It's BJJ vs. Judo at UFC 148 Dong Hyun Kim welcomes longtime middleweight Demian Maia,
Dong Hyun Kim (15-1), aka "Stun Gun," is the UFC's second Korean representative behind the infamous shoe-throwing Joe Son of old-school lore. Kim initially retired after scoring consecutive decision wins to lead off his career, but got the hunger back after taking up training at the Wajyutsu Keisyukai school in Tokyo, Japan; a Judo factory that bred the likes of overseas talents Yushin Okami and Akira Shoji.
Kim re-emerged with a vengeance in the Deep promotion, throttling 5 of his next 7 opponents by TKO and submitting another. The last TKO victim in that stretch was Deep middleweight champion Hidehiko Hasegawa in a non-title fight and controversy ensued in their immediate rematch, which resulted in a sketchy draw for Hasegawa and allowed him to retain his title. The Judoka jumped ship and signed with the UFC, where he's notched wins in 6 of his 8 matches with a No Contest to Karo Parisyan (who tested hot for painkillers after winning by split decision) and a definitive beating at the hands of interim welterweight champ Carlos Condit.
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Demian Maia (15-4) is among the most gaudily decorated sport BJJ players who's crossed over to MMA. He made his Octagon debut as a middleweight at UFC 77 in 2007 with a record of 6-0 and proceeded to justify the hype with 5-straight submission wins; a stretch that crescendoed with a jaw-dropping throw and triangle choke on the burly Chael Sonnen.
Nate Marquardt's quick and tidy knockout of Maia was not only the Brazilian's first loss, but it triggered the mediocre 4-4 sequence that subsequently inspired his drop down to welterweight. Though he hooked up with Wanderlei Silva to make drastic improvements to his kickboxing game throughout his UFC tour, every fight in that closing 8-fight stretch was decided by the judges and Maia seemed to have drifted away from his core competency despite rounding out his arsenal.
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This match up poses some intriguing style dynamics: in the Free-Movement Phase, they're similarly-sized southpaws with comparable striking and Maia must traverse through Kim's specialty -- which is clinch and takedown prowess -- in order to impose his submission venom. On the mat, Kim is adept at passing guard and muffling subs while Maia excels at manipulating catches with one of the deadliest guards in existence.
Additionally, along with his striking, Maia's made noticeable strides with his Judo and wrestling game, well enough to hold his own in entanglements with D1 wrestling phenoms Mark Munoz and Chris Weidman. It's likely that timing, intelligence and circumstance will dictate the pivotal battle for control -- that is, if the fight plays out with Maia seeking takedowns and Kim looking to stay upright.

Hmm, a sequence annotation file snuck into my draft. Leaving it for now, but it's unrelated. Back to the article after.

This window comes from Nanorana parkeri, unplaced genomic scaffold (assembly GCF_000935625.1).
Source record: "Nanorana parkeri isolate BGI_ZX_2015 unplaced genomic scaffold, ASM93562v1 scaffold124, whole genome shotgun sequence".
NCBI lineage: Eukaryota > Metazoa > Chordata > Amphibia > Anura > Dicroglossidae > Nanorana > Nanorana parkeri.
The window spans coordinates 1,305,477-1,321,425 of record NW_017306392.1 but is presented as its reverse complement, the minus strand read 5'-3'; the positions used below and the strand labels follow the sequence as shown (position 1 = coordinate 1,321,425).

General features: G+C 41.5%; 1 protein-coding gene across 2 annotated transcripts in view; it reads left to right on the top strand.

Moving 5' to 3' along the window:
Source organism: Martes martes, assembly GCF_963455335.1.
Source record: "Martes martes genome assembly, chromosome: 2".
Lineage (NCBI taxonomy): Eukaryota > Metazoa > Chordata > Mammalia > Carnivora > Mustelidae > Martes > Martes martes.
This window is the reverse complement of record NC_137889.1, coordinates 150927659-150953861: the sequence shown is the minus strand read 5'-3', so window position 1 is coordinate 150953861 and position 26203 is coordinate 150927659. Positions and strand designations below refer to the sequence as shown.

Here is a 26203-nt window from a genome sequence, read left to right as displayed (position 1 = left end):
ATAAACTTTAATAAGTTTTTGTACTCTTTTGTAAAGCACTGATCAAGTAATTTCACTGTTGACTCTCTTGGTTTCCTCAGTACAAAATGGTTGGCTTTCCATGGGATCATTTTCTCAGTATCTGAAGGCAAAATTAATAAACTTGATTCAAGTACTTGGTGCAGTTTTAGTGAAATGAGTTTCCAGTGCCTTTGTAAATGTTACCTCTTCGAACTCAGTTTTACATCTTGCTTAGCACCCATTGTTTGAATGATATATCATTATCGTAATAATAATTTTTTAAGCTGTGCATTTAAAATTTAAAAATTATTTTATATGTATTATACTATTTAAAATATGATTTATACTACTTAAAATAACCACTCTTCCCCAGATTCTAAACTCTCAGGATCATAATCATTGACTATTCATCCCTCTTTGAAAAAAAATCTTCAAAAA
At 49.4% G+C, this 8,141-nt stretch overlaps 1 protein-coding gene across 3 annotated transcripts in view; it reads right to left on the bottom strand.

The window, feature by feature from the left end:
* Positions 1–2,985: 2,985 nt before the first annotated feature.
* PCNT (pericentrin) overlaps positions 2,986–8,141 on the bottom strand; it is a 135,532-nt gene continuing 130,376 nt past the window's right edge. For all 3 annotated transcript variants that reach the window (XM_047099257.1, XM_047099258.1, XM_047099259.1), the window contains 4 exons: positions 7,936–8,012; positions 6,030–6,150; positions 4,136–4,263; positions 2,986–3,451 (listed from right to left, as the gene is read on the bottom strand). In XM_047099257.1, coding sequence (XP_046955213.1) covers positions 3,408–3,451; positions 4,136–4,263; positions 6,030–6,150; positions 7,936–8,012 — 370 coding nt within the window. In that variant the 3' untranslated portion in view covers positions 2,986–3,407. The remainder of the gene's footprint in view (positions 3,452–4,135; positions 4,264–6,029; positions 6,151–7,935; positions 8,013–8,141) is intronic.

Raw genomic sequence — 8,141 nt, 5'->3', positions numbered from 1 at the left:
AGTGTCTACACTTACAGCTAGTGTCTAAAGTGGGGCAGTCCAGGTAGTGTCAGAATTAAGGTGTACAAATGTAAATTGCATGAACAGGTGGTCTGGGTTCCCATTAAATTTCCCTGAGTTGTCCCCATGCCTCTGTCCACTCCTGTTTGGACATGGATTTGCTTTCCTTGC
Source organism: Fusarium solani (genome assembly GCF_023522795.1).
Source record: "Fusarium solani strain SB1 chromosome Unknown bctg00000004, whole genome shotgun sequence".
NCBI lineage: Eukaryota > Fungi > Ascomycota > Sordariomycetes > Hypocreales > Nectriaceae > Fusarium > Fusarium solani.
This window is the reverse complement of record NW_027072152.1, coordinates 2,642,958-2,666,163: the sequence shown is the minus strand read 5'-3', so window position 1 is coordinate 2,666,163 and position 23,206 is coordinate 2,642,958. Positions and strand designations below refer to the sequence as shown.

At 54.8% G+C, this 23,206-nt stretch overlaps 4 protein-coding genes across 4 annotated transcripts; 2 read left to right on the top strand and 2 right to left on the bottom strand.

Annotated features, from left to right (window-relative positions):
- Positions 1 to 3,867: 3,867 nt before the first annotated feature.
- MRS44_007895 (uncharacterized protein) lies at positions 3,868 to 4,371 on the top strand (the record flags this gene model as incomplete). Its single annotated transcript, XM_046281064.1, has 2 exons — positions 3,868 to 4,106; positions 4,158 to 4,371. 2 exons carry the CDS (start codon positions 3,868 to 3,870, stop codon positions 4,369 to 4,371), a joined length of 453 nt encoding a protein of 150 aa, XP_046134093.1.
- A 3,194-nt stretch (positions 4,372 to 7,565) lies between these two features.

While that scenario might transpire, the kicker is that Kim's clinch tactics have rarely been employed defensively to force a striking match -- rather, he's been offensive-minded with the intention of wreaking havoc from the top with methodical positioning, passing and pounding. This means that Kim's standard M.O. would play right into Maia's hands and adopting a sprawl-and-brawl routine doesn't offer much of a benefit because of their evenly matched striking.
In plain terms, Kim's advantage is with the element of control more so than with offense. His wrestling and Judo combination should enable him to dictate where the fight takes place and it's readily available, whereas Maia has the offensive edge with astronomical submissions, but only if he can strong-arm Kim to the floor. The only fighter who was regularly successful in moving Kim around the cage was the sport's alpha-Judoka, Karo Parisyan.
Though this is from a microscopic view, I'd assess Maia's striking to be at a level slightly higher than Kim's. He's grown confident with spearing his stiff straight left down the pocket with a lot of heat and side-stepping to his right to load up a hefty left body kick. Kim has quicker hands and is tighter with his stance but the edge in power, diversity and timing goes to Maia by a small margin.
As always, cardio is a factor for a virgin run at a lower weight class, and Maia's occasional decline in activity during later rounds at middleweight multiplies that concern. Kim is not only stable in the cardio department but pressures relentlessly from bell to bell and the burden of matching that frenetic pace just stresses the importance of Maia's cardio even more.
This could account for Kim's slight push on the betting lines, which shakes out to somewhere between -140 and -160. There are sensible arguments for either fighter and I expect this to be a close one, but will take a small chance by siding with Maia for his minor edge in offensive firepower through submissions and striking.
My Prediction: Demian Maia by decision.